In the future, it's best to not use pure amendment in a planting hole, but rather to mix it in thoroughly with the existing soil. Use minimal amounts of amendment, as the more of a difference in soil types there is between the planting hole and the surrounding soil, the greater the likelihood the roots will respond negatively when eventually encountering native soil; plus, this creates drainage problems as water doesn't move through the two soil textures in the same way. Approximately a couple of shovel-fulls of amendment (topsoil, compost, and/or fine-grade pine bark mulch) should be sufficient to amend the soil for a single shrub of this size.

Similarly, make sure root balls are well-loosened upon planting, as those bound from their time cramped in the pot will struggle to reach-out into the surrounding soil to establish themselves. Azalea roots grow relatively shallowly - often not even filling the pot to depth - and so become fairly easily entangled and matted when reaching the edge of the container.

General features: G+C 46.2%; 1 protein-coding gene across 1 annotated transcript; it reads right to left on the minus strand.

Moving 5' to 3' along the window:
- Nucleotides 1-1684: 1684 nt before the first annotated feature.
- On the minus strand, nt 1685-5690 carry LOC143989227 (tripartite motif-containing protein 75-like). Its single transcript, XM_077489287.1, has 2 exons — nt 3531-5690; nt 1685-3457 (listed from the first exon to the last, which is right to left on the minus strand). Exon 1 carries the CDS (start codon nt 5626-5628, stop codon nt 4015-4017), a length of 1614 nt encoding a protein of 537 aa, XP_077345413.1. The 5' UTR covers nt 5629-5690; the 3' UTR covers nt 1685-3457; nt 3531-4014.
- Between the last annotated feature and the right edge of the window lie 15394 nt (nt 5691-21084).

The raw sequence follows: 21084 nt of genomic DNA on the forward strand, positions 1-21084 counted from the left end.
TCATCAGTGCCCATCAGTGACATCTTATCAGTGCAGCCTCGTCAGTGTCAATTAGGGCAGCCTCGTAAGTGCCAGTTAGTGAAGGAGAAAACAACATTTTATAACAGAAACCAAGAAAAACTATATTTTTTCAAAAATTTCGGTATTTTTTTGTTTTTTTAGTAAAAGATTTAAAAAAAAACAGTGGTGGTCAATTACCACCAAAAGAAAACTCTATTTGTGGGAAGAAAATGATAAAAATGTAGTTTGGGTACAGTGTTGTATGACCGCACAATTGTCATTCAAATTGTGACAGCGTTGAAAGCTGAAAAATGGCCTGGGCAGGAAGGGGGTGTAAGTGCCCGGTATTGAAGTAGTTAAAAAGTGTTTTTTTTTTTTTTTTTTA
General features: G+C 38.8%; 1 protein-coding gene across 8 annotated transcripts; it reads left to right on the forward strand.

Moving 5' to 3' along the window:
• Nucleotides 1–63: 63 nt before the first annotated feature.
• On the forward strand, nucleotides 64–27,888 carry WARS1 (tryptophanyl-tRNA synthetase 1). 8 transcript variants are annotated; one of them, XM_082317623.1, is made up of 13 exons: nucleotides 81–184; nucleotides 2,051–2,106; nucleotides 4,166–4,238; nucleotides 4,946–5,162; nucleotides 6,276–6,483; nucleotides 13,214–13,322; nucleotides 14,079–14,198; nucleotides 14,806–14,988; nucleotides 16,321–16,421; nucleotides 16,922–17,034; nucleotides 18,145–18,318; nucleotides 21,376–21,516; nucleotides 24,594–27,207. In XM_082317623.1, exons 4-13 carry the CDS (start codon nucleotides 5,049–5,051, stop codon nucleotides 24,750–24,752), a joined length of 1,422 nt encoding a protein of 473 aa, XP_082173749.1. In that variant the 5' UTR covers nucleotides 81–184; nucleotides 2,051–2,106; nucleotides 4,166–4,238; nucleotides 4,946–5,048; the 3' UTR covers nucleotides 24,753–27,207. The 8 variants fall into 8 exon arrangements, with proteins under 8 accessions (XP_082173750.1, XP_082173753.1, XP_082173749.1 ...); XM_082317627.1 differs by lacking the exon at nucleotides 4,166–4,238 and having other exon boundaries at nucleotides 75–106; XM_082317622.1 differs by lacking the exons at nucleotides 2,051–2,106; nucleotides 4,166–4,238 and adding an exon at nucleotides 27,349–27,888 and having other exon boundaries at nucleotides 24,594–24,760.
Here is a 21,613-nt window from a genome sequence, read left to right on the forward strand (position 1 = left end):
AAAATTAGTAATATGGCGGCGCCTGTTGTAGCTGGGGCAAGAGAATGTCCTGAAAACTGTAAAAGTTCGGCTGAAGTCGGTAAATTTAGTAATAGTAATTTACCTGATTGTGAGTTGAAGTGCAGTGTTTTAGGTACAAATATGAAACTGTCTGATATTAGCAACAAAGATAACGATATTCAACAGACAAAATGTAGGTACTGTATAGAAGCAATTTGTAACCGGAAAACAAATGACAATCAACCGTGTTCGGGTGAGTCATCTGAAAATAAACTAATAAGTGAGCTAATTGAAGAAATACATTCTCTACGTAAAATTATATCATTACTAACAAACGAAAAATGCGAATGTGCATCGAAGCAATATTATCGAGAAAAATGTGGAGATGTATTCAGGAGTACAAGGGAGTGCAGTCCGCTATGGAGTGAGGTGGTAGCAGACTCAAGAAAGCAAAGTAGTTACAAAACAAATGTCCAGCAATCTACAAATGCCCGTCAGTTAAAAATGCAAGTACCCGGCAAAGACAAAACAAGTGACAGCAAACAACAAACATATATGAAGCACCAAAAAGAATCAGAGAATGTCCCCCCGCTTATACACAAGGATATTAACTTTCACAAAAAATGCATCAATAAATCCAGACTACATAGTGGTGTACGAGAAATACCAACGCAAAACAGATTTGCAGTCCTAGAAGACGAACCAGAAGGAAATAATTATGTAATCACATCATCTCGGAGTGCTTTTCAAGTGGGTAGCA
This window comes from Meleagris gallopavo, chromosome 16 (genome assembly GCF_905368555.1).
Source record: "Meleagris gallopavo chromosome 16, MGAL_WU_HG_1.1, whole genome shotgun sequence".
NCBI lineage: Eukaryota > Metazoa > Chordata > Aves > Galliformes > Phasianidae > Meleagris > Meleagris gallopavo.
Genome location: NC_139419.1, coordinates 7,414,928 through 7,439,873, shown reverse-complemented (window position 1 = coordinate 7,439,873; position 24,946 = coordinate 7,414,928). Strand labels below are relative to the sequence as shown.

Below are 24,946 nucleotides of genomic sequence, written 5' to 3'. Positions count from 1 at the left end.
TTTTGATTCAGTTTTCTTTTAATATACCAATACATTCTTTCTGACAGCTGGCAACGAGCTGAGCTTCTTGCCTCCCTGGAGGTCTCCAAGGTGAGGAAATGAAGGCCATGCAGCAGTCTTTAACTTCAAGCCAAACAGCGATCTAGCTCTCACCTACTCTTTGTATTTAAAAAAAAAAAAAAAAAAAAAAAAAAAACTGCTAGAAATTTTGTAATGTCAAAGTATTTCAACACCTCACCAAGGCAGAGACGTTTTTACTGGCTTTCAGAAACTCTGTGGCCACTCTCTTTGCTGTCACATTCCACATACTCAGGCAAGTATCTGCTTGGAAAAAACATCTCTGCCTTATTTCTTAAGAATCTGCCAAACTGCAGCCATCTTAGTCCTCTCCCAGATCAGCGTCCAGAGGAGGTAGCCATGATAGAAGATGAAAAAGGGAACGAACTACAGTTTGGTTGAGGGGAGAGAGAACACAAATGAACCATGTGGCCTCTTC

Holly-tone is a suitable fertilizer for acid-loving plants, but should not be needed for either freshly-planted or even established shrubs unless signs of nutrient deficiency appear. Too strong a nutrient level can actually damage roots, though fortunately organic fertilizers like this break down more slowly than some synthetic formulations. You don't need to worry about the fertilizer you already applied, but we don't suggest using more at this time.